- Carl de Souza/AFP/Getty
- A Scottish Agricultural College official inspects a dead swan at a laboratory in Aberdeen, Scotland. A dead swan recently found in that country was confirmed to be carrying avian flu.
A worldwide outbreak of bird flu could kill four times as many people as the Spanish flu outbreak of 1918.
In a worst-case scenario, up to 150 million people around the globe would die, including nearly 27,000 Coloradans.
People with severe fever, aches and difficulty breathing would overwhelm emergency rooms and doctors' offices in Colorado Springs.
During an initial wave lasting six to eight weeks, vaccines would either be unavailable or in such short supply that only hospital workers, police, public officials and other essential staff would receive them, according to emerging plans.
"Remember, it's just a worst-case scenario," says Dr. Ned Calonge, Colorado's chief medical officer.
About a week ago, hundreds of people attended an El Paso County Health Department forum intended to raise awareness of the potent A-H5N1 "bird" flu virus, or avian flu.
Attendees were told to stock up on items like canned food, beef jerky and peanut butter. They were told to buy 14 two-quart bottles of water enough to last a single person one week. They were reminded to update first-aid kits and even to keep warm clothing on hand, such as gloves, should heat become unavailable.
"If it comes, the key to handling it will be a concerted response," says El Paso County Public Health Administrator Rosemary Bakes-Martin.
Federal, state and local governments don't have the resources to handle a pandemic alone, she says, adding that everyone must take some responsibility. Businesses, for example, should plan to grant more sick time to keep infected workers out of the office. Volunteers will be needed in hospitals, neighborhoods and elsewhere.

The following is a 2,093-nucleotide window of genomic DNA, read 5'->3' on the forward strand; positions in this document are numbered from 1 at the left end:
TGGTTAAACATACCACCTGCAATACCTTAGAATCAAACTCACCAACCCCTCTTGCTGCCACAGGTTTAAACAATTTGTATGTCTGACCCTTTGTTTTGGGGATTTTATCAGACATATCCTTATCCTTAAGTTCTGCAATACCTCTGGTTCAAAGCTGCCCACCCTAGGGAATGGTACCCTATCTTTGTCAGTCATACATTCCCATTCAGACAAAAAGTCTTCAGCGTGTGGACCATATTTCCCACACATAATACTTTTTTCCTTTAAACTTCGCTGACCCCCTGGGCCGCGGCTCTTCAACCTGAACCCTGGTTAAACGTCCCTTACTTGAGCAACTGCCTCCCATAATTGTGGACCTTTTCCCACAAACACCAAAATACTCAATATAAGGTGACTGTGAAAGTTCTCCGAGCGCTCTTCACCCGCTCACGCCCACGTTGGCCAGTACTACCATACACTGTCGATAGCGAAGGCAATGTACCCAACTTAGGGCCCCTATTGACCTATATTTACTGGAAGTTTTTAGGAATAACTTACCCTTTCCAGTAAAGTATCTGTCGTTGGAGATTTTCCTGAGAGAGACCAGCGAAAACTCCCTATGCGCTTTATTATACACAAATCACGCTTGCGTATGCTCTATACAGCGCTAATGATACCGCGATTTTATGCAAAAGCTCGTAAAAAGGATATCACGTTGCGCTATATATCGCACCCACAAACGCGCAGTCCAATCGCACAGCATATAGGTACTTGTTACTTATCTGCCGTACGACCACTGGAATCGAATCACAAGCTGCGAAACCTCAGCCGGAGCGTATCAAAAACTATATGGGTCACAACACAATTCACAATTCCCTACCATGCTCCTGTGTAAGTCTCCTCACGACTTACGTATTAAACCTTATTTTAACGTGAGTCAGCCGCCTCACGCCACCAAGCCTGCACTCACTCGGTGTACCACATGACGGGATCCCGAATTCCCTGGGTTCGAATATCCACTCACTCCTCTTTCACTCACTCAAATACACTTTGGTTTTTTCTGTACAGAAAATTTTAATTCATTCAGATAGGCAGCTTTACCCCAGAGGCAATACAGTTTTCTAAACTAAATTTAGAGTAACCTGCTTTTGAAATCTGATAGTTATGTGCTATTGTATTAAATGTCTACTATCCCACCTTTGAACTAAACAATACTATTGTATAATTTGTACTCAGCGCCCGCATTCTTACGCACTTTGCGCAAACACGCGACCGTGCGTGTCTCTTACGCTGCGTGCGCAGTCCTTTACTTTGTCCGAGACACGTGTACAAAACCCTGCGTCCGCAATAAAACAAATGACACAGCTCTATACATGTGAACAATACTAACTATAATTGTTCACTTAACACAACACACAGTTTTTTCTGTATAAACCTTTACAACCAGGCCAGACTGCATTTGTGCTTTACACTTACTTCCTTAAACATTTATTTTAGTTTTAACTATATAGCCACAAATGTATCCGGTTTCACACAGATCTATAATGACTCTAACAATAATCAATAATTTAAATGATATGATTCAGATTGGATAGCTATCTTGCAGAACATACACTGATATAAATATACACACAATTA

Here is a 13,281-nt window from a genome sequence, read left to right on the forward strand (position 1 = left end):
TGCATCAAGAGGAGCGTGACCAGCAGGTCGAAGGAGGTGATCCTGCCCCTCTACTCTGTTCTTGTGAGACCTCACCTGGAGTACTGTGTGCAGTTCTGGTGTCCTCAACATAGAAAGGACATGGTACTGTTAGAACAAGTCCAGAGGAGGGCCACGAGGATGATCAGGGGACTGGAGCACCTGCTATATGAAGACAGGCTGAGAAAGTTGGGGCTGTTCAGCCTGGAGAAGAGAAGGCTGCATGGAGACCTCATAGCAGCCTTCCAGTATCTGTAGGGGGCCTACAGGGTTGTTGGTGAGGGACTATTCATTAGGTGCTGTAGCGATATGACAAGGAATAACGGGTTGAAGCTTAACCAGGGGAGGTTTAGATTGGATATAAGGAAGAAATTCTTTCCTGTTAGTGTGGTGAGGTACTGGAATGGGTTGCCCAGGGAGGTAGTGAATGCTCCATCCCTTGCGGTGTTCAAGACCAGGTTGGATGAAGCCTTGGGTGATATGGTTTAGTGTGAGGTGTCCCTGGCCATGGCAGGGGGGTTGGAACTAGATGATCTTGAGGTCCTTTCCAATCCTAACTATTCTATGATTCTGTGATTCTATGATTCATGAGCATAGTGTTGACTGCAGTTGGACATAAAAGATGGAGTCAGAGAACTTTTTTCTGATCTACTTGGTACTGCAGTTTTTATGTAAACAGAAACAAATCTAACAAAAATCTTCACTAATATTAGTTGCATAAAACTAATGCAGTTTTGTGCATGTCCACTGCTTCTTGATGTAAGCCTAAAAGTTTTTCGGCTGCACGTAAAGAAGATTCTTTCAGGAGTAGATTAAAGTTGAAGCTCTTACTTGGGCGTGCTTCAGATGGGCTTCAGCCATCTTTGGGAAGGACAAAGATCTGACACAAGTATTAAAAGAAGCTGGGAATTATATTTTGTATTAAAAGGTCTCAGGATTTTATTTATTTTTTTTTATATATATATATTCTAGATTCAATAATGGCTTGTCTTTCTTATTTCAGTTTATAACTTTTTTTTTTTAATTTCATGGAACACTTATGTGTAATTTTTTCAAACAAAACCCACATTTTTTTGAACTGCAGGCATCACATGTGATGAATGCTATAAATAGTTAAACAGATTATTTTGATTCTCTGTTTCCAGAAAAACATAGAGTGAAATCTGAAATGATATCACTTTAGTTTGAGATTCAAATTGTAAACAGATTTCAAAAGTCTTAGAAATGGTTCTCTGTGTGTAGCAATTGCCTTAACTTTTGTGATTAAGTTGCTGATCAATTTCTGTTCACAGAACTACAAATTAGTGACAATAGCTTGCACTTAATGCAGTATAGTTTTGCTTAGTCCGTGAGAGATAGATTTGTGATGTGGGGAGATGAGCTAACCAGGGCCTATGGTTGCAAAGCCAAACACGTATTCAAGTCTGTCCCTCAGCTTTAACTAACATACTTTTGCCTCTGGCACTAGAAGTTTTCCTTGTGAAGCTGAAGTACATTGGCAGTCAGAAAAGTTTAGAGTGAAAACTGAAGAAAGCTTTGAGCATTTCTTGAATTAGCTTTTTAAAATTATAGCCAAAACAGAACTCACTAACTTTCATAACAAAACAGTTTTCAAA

Although the federal government recently provided $1.6 million to Colorado for flu-fighting medicines, other supplies and training, Calonge says it isn't enough to fight the worst-case scenario.
Exacerbating preparedness problems are cuts to public health departments in recent years.
In 2002, state legislators eliminated roughly $5.6 million in population-based spending that helped local health departments fund public health initiatives. El Paso County, which recently became the state's most populated county, has lost about $700,000 annually since then, Bakes-Martin says.
In addition, county commissioners cut roughly $1.2 million from the department over the past three years a situation that prompted layoffs. The department now is at a bare minimum, says Bakes-Martin.
El Paso County allocates $6.61 per resident to the health department, putting it among the least supportive counties along the Front Range. In 2005, Pueblo County spent $10.25 per resident, and Boulder County $16.30.
Should a pandemic hit, the county would likely shift workers from other areas, as it did when it reassigned food inspectors in 2003 for several months to help combat the harsh West Nile virus season.
County Commission Chairwoman Sallie Clark says the health department appears to be doing everything it can and should to prepare for a pandemic. She adds that commissioners are scheduled to review the department's budget in August.
At this time, additional cuts aren't planned, Clark says.
The virus is soon expected in North America. It will arrive from Asia via geese that migrate through Alaska and, eventually, to Colorado, Calonge says.
Yet a pandemic might result only if the virus also mutates to a strain more easily transmitted from person to person.